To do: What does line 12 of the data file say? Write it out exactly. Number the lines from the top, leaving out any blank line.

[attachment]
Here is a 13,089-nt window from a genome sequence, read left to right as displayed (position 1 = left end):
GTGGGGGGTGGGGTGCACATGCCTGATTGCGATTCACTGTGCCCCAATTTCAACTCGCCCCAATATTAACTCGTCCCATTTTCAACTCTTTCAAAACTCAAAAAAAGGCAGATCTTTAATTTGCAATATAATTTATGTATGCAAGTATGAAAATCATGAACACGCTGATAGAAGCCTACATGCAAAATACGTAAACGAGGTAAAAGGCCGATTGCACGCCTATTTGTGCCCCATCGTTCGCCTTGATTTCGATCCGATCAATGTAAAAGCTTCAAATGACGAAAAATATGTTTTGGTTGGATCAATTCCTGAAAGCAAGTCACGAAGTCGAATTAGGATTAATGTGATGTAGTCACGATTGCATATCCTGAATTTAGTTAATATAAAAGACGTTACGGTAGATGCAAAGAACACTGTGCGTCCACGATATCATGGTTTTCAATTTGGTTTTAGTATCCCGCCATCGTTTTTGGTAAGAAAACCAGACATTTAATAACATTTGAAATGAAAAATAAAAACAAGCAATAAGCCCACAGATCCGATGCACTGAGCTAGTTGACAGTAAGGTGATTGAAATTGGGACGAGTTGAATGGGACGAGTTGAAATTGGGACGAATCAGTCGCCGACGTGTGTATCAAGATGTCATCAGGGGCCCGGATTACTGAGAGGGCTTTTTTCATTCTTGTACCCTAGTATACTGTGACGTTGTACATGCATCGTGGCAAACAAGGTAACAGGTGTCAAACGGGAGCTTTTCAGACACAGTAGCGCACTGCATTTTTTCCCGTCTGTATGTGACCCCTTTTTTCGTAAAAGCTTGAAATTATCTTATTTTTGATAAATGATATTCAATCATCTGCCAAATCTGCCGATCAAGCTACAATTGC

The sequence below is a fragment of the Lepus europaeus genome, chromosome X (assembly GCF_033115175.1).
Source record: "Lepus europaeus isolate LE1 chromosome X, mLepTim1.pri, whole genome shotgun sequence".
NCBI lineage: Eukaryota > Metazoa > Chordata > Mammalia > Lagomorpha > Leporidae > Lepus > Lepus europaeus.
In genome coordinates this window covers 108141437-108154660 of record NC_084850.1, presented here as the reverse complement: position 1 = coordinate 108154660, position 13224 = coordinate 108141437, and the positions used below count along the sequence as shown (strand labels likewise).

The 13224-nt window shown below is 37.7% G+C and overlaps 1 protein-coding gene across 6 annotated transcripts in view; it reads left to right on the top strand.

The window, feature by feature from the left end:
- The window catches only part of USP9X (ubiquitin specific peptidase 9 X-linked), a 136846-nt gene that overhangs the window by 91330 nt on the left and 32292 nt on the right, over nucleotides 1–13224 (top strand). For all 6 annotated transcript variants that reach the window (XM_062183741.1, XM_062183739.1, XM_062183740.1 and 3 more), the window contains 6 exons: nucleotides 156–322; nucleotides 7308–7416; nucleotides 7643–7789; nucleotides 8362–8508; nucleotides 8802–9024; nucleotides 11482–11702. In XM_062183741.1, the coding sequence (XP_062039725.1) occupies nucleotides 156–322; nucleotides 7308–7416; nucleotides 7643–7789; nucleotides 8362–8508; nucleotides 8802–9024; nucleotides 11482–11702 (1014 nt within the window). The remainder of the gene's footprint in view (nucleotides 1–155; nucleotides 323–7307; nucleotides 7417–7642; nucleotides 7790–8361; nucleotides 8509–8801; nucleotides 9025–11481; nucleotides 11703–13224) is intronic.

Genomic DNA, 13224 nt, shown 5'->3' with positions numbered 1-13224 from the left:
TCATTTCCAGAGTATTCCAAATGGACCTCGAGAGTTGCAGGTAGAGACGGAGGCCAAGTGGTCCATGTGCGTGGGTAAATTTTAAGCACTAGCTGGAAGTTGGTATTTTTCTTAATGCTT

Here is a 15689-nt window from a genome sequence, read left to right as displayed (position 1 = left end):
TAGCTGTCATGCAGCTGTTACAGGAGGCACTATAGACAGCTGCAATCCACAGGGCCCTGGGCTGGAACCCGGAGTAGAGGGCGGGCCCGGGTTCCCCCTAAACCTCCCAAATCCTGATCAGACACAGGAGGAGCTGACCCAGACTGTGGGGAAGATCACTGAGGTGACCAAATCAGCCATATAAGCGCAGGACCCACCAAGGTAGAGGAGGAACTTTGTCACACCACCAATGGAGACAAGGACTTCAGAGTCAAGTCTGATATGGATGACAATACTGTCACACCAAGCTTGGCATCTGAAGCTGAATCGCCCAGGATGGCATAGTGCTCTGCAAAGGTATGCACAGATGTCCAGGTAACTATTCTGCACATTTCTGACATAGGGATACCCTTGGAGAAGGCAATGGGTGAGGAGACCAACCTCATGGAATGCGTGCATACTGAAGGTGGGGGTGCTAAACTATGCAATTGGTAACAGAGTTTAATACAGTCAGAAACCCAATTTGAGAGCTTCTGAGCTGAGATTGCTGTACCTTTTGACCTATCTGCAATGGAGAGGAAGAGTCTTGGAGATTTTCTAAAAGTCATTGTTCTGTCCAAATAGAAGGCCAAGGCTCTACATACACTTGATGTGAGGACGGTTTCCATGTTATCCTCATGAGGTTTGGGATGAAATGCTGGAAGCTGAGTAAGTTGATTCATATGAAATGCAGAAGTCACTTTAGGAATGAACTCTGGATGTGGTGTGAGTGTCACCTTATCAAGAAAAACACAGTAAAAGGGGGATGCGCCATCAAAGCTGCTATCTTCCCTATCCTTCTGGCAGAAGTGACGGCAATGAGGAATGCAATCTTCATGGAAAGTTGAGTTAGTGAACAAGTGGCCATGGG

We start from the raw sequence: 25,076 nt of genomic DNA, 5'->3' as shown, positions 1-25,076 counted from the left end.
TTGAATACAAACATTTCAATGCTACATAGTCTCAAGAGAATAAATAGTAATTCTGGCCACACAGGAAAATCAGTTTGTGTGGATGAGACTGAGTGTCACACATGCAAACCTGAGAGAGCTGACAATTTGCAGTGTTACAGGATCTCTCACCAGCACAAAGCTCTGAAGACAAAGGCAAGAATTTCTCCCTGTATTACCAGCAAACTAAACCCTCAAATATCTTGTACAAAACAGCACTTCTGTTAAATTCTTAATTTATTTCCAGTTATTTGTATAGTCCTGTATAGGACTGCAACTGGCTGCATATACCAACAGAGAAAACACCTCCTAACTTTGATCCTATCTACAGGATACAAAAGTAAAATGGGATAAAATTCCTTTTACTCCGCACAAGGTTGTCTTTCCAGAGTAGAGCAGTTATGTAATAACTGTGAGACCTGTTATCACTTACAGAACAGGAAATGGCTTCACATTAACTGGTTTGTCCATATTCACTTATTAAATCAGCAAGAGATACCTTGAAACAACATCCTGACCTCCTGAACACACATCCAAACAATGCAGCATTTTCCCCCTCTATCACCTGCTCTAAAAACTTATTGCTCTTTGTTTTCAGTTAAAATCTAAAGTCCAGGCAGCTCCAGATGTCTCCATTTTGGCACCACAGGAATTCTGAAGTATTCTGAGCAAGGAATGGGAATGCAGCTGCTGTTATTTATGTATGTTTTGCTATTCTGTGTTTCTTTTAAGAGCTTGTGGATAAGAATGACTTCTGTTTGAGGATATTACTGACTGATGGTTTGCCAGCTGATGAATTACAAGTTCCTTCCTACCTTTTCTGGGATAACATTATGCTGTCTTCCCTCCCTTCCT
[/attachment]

Here is a 15689-nt window from a genome sequence, read left to right as displayed (position 1 = left end):